BURKBURNETT BRIDGE CO. v. COBB

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BURKBURNETT BRIDGE CO. v. COBB
1925 OK 52
233 P. 463
108 Okla. 21
Case Number: 15905
Decided: 01/27/1925
Supreme Court of Oklahoma

BURKBURNETT BRIDGE CO.
v.
COBB et al.

Syllabus

¶0 1. Commerce--State Line Bridges--Regulation of Tolls by State.
A state has no power to regulate tolls upon a bridge connecting such state with another state.
2. Same--Interstate Commerce--Traffic on State Line Bridge.
A bridge across waters between two states and connecting such states is an instrument of interstate commerce, and traffic across it is interstate commerce.
3. Same--Right of States by Reciprocal Action to Fix Tolls--Quaere.
Whether two states can, in the absence of legislation by Congress, fix by reciprocal action rates of toll and fares over bridges connecting such states, this court does not decide in this case.
4. Prohibition -- Preventing Corporation Commission from Fixing Toll Rates on State Boundary Bridge.
Where the Corporation Commission seeks to establish rates of toll and fares over a bridge connecting two states, writ of prohibition will lie to prevent such action.

Application by the Burkburnett Bridge Company for a writ of prohibition against Joe B. Cobb, E. R. Hughes, and Frank C. Carter, as members of the Corporation Commission of the State of Oklahoma. Writ granted.

A. Carey Hough and George A. Henshaw, for plaintiff.
E. S. Ratliff, for defendants.

LESTER, J.

¶1 This is an original action by the plaintiff, the Burkburnett Bridge Company, against the Corporation Commission of the state of Oklahoma, praying for a writ of prohibition requiring the defendants to desist from making or prescribing, or attempting to make or prescribe, rates to be charged by the plaintiff for the transportation of automobiles, vehicles, goods, chattels, and persons across the bridge spanning Red river between Oklahoma and Texas, near Burkburnett, in the state of Texas.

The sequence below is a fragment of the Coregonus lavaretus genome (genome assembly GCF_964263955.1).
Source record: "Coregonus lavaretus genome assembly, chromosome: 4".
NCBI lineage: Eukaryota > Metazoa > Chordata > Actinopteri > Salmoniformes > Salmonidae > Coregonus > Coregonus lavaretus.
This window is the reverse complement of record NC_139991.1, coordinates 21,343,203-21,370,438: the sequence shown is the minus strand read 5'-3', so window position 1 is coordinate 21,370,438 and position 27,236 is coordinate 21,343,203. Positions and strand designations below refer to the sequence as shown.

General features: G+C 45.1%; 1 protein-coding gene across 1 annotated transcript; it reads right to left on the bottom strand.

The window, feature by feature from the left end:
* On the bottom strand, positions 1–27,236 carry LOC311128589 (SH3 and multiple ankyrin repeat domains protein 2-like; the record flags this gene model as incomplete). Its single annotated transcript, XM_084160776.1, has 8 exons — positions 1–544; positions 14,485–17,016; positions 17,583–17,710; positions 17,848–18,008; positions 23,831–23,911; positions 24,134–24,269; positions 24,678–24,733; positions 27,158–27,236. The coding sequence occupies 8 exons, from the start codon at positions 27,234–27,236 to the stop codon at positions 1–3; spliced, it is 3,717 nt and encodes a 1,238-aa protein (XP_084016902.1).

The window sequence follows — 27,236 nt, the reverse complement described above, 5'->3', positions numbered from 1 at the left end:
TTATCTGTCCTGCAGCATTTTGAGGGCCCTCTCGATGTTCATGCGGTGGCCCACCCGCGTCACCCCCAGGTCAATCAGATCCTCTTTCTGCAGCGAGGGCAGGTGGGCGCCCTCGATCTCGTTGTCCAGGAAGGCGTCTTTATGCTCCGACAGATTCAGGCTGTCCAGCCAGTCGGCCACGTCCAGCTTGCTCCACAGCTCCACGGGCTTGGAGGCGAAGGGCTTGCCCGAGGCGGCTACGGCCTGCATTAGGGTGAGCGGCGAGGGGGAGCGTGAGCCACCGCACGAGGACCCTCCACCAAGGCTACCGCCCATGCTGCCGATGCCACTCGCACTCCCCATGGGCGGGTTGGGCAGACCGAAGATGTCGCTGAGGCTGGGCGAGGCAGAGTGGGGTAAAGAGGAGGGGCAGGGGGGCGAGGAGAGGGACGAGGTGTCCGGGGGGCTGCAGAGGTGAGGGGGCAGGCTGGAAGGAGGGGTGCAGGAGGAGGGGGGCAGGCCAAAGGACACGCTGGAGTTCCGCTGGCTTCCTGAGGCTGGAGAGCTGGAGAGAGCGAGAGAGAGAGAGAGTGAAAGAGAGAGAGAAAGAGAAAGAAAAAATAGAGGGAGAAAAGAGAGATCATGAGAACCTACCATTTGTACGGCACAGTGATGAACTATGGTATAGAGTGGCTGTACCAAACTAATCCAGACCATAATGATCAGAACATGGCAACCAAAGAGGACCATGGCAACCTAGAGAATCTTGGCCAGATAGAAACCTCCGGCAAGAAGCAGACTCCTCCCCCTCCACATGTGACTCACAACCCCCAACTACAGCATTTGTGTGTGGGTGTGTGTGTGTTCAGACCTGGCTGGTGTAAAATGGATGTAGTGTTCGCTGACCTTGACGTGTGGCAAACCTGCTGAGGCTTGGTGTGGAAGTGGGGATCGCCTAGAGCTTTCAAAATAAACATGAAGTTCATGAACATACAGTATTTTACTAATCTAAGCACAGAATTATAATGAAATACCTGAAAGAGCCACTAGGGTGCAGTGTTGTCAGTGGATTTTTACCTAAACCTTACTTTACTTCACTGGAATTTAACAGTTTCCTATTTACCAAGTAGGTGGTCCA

¶2 The petition alleges that the plaintiff owns and operates a toll bridge across Red river and across the state line between Oklahoma and Texas, and that neither the bridge nor any part thereof can be used for the purpose of transporting vehicles, goods, chattels, or persons across and over the same without crossing the state line between Oklahoma and Texas, and that all traffic across said bridge is interstate. It further alleges that a complaint was filed with the Corporation Commission setting forth that the rates being charged by the plaintiff were excessive, and prayed that the commission prescribe a scale of rates. The case was set for hearing and the plaintiff filed a plea to the jurisdiction of the commission. Whereupon it introduced certain evidence, and the evidence disclosed that all the buildings for the operation of said bridge, including the office and point where all collections are made, are in the state of Texas, and that an inspection of the bridge upon the part of the Corporation Commission shows that it is located 25 feet in Texas and 3,381 feet in Oklahoma. The commission overruled the plea to the jurisdiction of said commission, and thereafter proceeded with said cause. There is no material dispute about the facts in this case, and there is but one question of law for the court to determine.